Jacques de Germigny in the Ottoman Empire (1579-1584)

Factional Politics in Constantinople

Europe and the Ottoman Empire

Emrah Safa Gurken and Giancarlo Casale have investigated the role of political factions in Ottoman foreign policy. They have demonstrated that political factions and grandee households wielded significant power in the Ottoman Empire by directing and supporting military and administrative endeavors of it.1Emrah Safa Gurken, “Espionage in the 16th Century Mediterranean: Secret Diplomacy, Mediterranean Go-Betweens and the Ottoman Habsburg Rivalry” (Ph.D. Diss., Georgetown University, 2012), 368-387; Emrah Safa Gurken, “Fooling the sultan: Information, Decision-Making and the ‘Mediterranean Faction’ (1585-1587),” Journal of Ottoman Studies XLV (2015): 57-96; Giancarlo Casale, The Ottoman Age of Exploration (New York: Oxford University Press 2010), ch. 4. Political advancement was a thus a function of gaining favor and advancement through navigating the political connections of these factions and households. In addition, there was significant jockeying for power at court between these various parties to gain favor for policies (or positions to implement them) that served their corporate interests.

The Ottoman turn away from the Mediterranean and toward Iran in its foreign policy was prompted by the rise of one of these political factions. Before his ascension to the throne, Murad III was surrounded by a faction led by Kara Uveys Pasha, who was the Murad's treasurer (defterdar) in Manisa and was appointed and third financial director of the Empire upon the new Sultan's accession to the throne. This sought to break the power of the the Grand Vezier, Sokollu Mehmet Pasha, who was in power since 1565 and staunchly supported and anti-Habsburg policy.2Cornell Fleischer, Bureaucrat and intellectual in the Ottoman Empire: the historian Mustafa Ali (1541-1600) (Princeton: Princeton University Press, 1986), 73. This faction found a hero in Lala Mustafa Pasha, an old enemy of Sokollu and third Vizier, and trumpeted war against the Safavids after the death of Shah Thomasb in 1576. In 1578, they had the support of the Sultan.3Fleischer, 75-79. Sokollu protested such a campaign, but to no avail.4Hess, 98; Ebru Boyar, “Ottoman Expansion in the East,” in The Cambridge History of Turkey Vol. 2 (New York: Cambridge University Press, 2013), 135; Casale, 154-57.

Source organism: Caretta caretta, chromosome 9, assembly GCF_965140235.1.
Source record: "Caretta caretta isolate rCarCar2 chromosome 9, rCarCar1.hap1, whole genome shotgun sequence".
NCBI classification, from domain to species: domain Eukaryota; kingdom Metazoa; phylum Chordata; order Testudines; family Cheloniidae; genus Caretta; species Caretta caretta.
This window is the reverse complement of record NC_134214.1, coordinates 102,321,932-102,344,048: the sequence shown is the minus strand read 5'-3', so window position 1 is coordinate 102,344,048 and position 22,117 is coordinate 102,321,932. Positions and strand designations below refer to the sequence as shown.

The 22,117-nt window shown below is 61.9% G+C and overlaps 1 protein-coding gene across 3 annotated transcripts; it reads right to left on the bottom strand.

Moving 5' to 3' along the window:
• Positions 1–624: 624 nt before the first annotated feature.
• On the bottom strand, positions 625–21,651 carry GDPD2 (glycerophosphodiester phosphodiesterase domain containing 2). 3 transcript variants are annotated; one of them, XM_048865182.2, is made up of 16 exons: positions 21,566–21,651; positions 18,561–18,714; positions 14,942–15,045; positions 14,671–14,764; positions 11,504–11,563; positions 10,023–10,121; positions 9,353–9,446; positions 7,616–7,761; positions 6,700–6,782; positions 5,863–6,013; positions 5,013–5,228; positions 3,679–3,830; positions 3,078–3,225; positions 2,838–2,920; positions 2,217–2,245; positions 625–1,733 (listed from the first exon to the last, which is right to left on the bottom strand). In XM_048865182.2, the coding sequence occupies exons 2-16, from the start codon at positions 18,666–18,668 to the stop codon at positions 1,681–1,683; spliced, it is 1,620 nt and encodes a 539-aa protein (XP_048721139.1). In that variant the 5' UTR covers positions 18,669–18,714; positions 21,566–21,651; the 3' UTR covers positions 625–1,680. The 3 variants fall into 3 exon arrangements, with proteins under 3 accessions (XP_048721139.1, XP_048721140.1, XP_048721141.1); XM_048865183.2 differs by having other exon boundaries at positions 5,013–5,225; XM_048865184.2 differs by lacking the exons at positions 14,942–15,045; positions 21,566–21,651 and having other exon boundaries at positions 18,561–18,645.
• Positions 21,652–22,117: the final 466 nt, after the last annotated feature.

Dissident groups that desired an end to war in Iran and a return to conflict in the Mediterranean were not difficult to find. The most significant for our purposes was the Mediterranean faction led by Uluç Ali Pasha, Kapudan-i Deyre (Grand Admiral of the sea). He was a protégé Sokollu, who appointed him as the Grand Admiral in 1573. Uluç and his followers—who came primarily from and maintained posts in North Africa—had much to lose while the sultan continued his war in the east. Their position was compromised at court without an open frontier against the Habsburgs. Moreover, their economic position was compromised due to the lack of plunder during times of peace. They were thus relegated to operating a small fleet in the Dardanelles and carrying victuals and troops in the Black Sea.6Emrah Safa Gurken, “Fooling the Sultan:” 66-74.